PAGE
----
Exposure to Indigenous Voices: During the 2017-2018 school year Limestone began preparations to offer the Grade 11 English Course (NBE): Understanding Contemporary First Nations, Métis, and Inuit Voices as part of the Board’s response to the Truth and Reconciliation Commission Calls to Action (2015). As of September 2019, all secondary schools and alternative centres will only offer the NBE course to fulfill the Grade 11 English credit requirement. Feedback from students, staff, and community members has been positive, and this work is an important step in ensuring education supports the Reconciliation process.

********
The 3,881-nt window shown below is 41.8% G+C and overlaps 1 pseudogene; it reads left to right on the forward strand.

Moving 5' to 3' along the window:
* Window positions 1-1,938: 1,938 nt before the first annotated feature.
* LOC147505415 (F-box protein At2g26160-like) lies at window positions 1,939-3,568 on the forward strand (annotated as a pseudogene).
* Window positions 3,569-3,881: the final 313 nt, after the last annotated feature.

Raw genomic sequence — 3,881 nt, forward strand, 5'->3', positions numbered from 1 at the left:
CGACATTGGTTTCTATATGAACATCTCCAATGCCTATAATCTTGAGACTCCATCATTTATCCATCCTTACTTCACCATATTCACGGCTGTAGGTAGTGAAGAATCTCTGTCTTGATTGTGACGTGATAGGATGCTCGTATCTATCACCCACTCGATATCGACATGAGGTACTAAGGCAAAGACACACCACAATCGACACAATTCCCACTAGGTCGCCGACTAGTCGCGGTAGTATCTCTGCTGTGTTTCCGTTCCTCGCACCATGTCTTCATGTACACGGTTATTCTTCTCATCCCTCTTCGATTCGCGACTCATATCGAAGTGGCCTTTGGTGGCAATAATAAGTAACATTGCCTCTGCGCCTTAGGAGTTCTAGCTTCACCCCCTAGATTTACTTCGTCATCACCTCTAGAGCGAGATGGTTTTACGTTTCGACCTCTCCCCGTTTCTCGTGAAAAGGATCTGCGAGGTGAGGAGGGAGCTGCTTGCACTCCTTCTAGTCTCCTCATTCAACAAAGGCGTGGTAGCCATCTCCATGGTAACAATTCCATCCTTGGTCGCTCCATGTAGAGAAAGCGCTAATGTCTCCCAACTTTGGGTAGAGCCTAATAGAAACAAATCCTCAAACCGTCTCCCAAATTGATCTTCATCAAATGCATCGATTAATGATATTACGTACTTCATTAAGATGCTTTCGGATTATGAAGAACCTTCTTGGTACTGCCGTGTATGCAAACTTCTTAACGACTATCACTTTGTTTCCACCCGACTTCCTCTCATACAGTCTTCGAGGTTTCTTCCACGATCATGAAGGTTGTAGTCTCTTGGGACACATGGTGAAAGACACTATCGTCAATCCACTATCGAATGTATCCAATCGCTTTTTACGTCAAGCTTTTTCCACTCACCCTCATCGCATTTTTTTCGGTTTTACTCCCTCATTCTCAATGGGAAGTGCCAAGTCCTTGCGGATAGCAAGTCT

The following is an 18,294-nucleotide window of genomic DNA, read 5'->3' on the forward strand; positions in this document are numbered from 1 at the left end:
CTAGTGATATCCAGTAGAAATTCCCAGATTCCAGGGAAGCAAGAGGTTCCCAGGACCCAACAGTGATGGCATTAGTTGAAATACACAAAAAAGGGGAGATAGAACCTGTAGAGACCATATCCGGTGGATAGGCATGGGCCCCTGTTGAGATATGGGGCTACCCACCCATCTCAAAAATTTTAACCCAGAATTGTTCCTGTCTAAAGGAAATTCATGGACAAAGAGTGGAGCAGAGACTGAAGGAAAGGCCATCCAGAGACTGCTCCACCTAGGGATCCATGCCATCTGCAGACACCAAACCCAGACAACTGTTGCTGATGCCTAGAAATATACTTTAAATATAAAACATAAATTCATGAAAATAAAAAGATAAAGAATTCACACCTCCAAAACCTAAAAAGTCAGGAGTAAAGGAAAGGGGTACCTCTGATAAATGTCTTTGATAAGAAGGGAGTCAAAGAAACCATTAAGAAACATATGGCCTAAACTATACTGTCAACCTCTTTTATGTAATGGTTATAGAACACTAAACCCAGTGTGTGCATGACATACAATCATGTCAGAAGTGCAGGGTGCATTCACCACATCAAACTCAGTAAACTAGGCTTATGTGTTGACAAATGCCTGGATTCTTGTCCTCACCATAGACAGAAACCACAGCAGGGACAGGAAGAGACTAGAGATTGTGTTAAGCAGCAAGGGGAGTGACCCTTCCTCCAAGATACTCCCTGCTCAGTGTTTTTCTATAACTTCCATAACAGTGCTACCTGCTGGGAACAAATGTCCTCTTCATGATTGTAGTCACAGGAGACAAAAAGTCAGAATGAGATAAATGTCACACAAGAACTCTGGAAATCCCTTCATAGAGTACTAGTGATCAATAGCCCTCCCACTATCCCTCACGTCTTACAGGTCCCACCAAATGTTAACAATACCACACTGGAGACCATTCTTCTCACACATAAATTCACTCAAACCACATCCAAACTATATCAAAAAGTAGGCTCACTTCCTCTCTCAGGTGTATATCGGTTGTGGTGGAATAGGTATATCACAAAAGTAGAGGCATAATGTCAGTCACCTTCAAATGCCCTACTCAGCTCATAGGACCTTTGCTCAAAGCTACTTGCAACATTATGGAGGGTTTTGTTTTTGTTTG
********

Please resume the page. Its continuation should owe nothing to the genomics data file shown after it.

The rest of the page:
Autism After School Skills Program: Limestone, in collaboration with Algonquin Lakeshore Catholic District School Board and Maltby Centre were one of 22 school boards provided funding to support After School Skills Development (ASSD) programs to enhance skills in students with Autism Spectrum Disorder (ASD). The After School Applied Behavioural Analysis (ABA) Program offers free autism skills groups to children/youth between the ages of 3 to 21 who are diagnosed with ASD. The groups focus on teaching a variety of skills including social, communication, behaviour/emotional regulation, social/interpersonal, school/group readiness and activities of daily living. All curriculum goals and new skills are taught using the principles of ABA. Progress is monitored through data collection, direct observation and family completion of a pre and post assessment. An analysis of this data suggests 87% of participants have shown an increase in their skills while 12% of participants remained stable throughout the program. The success of this partnership pilot serves as a model for the province. The Ministry of Education has extended funding for all school boards to offer this program for the 2019-2020 school year.